|Dr Neil Paul|
In this month’s column grassroots GP Dr Neil Paul outlines the five priorities for NHS IT that have been identified in his area.
My local ICT service is starting to develop a much better dialogue with primary care and we have identified five priorities for further work. Below – in no particular order – are those priorities and the progress that has been made on them so far.
Getting the IT working
I still hear far too many complaints about desktops not working on GPs’ desks. This sours the relationship that people have with the ICT department and stops them moving on to bigger projects.
Typical complaints include: “it takes too long to load in a morning, it crashes all the time, it constantly tries to patch and reboot in the middle of a surgery” and so on. The answer here is partly about making sure the kit on the desktop is up to the job it is meant to be doing.
It is also about having a customer facing helpdesk with well-trained people on it, who have experience of primary care and can understand the pressures on the people making calls to them. And it is about having support people who will look after a practice proactively and help to solve a problem to its end. Hopefully, all of these are coming in Cheshire – but we still have a way to go.
Getting more out of the telecommunications
We have been progressive and moved a lot of practices onto a primary care trust fixed link system, with VoIP phones and reliable networking, as well as the national N3 network. However, a lot of practices, often the more go-head ones, feel that they are not getting full use out of the kit.
They want call handling, queuing, and recording of calls and feel that modern, IT literate patients want all this too. People want their patients to be able to access their appointments and prescriptions out of hours. Some of this is available on the web, but there are telephone and text solutions that also need investigating. In theory, it makes more sense for a centralised organisation to do this than each practice re-invent the wheel itself.
As a PCT, therefore, we need to think whether the priority is to deliver to practices that want everything or to try to help the ones that are falling behind.
As a PCT, we haven’t always scored as well on access as we would have liked, so this is a big priority for the primary care team. We also need to think about the future of email, as (for historical reasons) half the practices are on NHSmail and most of the other half are on a PCT-hosted Exchange server.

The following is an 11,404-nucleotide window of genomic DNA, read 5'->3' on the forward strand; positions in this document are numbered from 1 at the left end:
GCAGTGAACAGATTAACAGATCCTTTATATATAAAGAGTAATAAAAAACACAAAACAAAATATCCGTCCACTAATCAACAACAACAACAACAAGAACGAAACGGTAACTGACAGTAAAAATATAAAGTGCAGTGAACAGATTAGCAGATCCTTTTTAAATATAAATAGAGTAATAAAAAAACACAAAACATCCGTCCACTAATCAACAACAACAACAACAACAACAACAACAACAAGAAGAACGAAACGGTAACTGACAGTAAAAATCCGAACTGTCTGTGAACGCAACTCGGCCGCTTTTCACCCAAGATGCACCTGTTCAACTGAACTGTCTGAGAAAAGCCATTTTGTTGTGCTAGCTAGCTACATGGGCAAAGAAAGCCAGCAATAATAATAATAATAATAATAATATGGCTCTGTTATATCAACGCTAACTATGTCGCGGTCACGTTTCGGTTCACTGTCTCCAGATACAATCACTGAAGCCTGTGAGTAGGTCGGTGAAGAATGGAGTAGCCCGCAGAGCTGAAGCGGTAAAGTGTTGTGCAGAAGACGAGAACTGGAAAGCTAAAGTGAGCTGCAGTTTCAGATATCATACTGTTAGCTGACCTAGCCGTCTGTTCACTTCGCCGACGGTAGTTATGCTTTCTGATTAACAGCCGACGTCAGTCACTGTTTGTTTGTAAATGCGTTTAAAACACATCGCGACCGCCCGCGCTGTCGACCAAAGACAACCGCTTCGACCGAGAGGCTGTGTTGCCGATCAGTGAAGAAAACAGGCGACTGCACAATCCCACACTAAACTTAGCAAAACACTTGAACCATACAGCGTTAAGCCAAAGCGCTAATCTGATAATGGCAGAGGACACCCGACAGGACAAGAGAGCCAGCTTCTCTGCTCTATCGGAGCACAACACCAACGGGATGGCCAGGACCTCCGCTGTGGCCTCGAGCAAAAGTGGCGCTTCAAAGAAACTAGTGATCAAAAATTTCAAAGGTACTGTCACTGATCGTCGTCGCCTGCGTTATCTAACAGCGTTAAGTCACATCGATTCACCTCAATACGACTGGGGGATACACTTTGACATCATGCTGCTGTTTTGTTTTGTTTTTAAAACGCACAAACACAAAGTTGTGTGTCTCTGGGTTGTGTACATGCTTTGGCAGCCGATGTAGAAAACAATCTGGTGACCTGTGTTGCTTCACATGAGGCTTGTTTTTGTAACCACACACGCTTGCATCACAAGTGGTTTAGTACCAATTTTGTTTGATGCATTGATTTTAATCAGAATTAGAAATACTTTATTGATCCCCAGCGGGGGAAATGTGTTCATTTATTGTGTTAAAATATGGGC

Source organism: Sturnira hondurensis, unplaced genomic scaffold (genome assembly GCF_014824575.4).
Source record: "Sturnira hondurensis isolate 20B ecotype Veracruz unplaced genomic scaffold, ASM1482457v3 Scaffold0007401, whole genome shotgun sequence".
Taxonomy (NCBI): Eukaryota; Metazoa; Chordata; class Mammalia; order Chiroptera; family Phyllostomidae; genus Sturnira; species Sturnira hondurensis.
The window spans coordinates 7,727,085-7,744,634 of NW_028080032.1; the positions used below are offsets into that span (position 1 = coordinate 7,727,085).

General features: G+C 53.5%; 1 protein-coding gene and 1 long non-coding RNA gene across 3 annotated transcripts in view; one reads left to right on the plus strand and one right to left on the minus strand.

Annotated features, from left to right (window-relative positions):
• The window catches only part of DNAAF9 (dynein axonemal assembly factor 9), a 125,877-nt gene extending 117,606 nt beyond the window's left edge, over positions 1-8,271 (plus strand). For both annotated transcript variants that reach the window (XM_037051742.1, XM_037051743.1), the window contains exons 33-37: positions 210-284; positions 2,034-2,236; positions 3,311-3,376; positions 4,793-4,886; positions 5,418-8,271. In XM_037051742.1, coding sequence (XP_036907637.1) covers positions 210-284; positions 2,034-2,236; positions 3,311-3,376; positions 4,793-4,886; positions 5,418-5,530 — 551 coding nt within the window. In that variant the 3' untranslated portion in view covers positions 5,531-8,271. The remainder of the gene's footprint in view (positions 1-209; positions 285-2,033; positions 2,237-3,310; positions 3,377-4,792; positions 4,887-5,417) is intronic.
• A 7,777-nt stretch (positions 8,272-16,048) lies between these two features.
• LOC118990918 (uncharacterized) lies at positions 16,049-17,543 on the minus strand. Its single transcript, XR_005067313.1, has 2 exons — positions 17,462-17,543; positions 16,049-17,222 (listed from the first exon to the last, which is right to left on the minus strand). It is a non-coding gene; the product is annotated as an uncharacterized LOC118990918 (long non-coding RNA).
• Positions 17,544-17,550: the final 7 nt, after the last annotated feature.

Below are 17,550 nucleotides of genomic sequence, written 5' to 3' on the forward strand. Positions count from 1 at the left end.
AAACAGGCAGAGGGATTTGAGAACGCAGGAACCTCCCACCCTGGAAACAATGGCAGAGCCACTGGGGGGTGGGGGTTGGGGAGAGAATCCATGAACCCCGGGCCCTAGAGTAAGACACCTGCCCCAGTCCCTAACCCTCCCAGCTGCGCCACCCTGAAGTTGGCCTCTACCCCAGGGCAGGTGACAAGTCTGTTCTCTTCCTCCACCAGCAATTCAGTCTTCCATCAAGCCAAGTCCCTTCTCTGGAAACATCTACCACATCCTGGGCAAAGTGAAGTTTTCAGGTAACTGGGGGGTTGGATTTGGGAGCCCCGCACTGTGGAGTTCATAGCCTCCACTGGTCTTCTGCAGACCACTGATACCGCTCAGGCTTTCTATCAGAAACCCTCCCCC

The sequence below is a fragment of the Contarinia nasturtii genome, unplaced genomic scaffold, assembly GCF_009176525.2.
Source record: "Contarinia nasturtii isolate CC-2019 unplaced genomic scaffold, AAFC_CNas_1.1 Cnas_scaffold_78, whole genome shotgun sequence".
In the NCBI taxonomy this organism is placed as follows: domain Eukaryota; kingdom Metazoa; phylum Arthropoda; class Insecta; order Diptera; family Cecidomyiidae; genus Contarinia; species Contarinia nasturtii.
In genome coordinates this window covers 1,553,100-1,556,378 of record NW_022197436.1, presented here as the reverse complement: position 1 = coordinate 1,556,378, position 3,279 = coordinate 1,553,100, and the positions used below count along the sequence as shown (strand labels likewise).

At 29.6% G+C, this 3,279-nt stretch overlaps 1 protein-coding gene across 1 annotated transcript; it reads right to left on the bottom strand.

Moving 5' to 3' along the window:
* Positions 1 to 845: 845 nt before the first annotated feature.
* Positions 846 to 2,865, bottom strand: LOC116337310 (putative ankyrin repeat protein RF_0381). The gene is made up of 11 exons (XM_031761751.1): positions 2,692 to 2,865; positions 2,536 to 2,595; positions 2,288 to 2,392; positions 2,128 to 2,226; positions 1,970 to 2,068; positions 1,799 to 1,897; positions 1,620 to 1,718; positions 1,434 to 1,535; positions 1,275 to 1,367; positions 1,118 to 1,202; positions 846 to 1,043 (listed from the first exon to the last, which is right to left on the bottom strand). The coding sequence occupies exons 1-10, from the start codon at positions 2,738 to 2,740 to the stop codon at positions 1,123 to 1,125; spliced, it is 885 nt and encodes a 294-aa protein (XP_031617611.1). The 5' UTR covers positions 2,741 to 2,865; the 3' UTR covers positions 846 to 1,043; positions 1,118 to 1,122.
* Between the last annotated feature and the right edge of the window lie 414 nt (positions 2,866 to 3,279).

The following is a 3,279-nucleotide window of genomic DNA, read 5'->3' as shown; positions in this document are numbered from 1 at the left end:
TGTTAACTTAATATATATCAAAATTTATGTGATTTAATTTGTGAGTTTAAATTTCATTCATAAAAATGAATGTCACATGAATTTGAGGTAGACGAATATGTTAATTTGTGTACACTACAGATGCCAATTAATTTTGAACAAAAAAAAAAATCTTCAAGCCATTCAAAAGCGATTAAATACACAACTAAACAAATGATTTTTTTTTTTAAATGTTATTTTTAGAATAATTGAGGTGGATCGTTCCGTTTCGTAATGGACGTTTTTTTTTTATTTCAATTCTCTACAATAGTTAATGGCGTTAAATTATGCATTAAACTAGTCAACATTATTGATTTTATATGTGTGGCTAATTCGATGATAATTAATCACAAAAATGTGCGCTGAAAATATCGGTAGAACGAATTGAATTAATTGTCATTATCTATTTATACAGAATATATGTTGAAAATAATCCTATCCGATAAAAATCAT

Communications Secondary to Primary Care
We are in the middle of a big project in Cheshire that is installing Docman Electronic Document Transfer in all the practices across two PCTs. Hopefully, the three main hospitals – Chester, Leighton and Macclesfield – will feed electronically created discharge and outpatient information into it.
The aim is to ensure high quality, timely information with minimum administrative time or effort. Other providers can be added on later. Things are going well and trials are starting.
Communications Primary to Secondary Care
The hospitals have been superb and keen to implement this project. They have, however, asked “what about sending the information the other way, so that on admission or in outpatients, hospital staff can see up to date summary and prescribing information?”
In many ways, this is what the summary care record is all about – but no one is holding their breath for a national solution and we are investigating local, interim solutions. In Central Cheshire, some of the practices share data with the out-of-hours service using Graphnet, and I believe it is used to greater effect in West Cheshire. However, I don’t think it is a medium or long term solution.
So for the moment we are all watching EMIS Web with interest. The company seems to have sorted out the data transfer from LV and PCS and has agreements in place with Adastra and others. Locally, it looks like a particularly good choice for Leighton hospital, as most of its referring practices are EMIS.
The now separated provider arm is also looking to it as a possible appointments and clinical recording solution. So, potentially, it could work across the whole patch. One of the diabetes consultants is running a trial with a few practices to share summary data and transfer messages.
Education and Training
For some time I have felt that we could have more structured training rather than just IT support. At last it seems to be happening. Cheshire ICT is becoming a Microsoft training academy and is starting to offer all the usual courses, such as NHS Elite. But it is also offering basic, intermediate and advanced courses and even exam-based qualifications in all the individual components.
It will also be offering professional qualifications. Hopefully, this should mean that our IT support staff become better skilled – and it may even help with recruitment and retention. More needs to be done around non-Microsoft products, but hopefully, once we are all on a Windows platform, some of the skills are transferable.
Dr Paul is a GP in Sandbach, Cheshire and a member of the professional executive committee for Central and East Cheshire PCT and has a lead role for IM&T and practice based commissioning. A version of this article first appeared on the Microsoft NHS Resource Centre.